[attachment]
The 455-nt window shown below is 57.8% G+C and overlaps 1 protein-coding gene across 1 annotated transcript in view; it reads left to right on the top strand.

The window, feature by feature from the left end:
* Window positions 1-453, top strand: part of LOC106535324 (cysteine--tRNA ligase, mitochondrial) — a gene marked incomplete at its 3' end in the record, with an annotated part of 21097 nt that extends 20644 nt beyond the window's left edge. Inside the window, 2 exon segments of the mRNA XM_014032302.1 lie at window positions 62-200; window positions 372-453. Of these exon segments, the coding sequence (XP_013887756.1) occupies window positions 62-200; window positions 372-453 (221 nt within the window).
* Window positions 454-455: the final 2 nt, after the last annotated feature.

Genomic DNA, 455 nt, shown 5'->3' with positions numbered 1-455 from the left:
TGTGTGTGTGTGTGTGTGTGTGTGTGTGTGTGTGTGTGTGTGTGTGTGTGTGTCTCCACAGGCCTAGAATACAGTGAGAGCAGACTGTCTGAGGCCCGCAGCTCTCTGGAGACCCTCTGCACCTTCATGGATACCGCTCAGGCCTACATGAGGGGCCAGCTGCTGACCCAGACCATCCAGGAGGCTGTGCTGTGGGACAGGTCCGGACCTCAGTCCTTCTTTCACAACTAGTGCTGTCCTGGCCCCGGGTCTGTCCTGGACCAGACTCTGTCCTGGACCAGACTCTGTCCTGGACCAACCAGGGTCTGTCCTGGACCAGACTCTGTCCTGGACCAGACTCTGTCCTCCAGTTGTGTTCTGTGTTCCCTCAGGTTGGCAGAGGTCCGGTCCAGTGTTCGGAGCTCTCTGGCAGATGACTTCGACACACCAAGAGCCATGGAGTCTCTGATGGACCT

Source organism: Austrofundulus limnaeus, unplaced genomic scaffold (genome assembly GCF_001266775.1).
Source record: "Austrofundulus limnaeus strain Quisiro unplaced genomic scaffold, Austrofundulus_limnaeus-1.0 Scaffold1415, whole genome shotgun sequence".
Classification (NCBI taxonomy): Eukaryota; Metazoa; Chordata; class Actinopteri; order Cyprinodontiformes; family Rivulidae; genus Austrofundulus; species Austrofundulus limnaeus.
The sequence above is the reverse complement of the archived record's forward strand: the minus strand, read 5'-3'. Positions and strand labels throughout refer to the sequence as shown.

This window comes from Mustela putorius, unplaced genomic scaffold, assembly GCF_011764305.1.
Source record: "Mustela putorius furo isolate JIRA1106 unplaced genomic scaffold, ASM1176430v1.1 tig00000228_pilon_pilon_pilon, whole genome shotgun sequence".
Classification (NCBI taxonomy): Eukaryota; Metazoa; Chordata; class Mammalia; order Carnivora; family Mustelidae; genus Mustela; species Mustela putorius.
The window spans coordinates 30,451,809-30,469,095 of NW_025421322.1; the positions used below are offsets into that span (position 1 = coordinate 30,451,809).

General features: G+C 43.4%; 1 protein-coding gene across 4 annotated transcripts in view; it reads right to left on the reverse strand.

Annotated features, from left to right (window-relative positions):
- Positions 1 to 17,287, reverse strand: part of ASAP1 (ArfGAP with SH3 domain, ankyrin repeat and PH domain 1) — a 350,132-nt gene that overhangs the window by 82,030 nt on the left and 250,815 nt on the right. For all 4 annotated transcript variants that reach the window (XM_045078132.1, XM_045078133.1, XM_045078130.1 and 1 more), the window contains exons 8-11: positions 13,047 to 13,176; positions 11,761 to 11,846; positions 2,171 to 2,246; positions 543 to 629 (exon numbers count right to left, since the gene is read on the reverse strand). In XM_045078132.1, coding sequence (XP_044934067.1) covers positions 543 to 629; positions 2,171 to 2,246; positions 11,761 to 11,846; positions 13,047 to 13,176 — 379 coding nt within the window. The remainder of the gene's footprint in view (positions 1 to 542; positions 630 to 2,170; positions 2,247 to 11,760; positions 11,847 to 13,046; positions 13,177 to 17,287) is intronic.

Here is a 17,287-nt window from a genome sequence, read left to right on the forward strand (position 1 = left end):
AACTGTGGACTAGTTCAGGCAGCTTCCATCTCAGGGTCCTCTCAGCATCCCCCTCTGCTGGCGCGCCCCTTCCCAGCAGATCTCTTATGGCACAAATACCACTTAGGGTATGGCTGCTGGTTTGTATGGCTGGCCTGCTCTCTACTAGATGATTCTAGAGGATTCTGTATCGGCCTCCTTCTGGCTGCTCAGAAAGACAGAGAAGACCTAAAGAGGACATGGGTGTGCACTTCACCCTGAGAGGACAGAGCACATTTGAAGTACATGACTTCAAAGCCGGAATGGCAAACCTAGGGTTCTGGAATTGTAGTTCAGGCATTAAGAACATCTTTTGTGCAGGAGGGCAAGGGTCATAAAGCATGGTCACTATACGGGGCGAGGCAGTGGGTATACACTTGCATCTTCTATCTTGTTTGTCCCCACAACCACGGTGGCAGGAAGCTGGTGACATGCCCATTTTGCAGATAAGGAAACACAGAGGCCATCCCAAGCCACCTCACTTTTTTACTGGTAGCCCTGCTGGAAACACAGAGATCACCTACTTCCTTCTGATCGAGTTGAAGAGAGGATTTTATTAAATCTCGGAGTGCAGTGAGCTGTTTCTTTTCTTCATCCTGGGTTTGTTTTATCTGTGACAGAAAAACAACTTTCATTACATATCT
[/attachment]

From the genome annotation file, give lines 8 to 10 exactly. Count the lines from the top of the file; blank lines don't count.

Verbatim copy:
Source record: "Austrofundulus limnaeus strain Quisiro unplaced genomic scaffold, Austrofundulus_limnaeus-1.0 Scaffold1415, whole genome shotgun sequence".
Classification (NCBI taxonomy): Eukaryota; Metazoa; Chordata; class Actinopteri; order Cyprinodontiformes; family Rivulidae; genus Austrofundulus; species Austrofundulus limnaeus.
The sequence above is the reverse complement of the archived record's forward strand: the minus strand, read 5'-3'. Positions and strand labels throughout refer to the sequence as shown.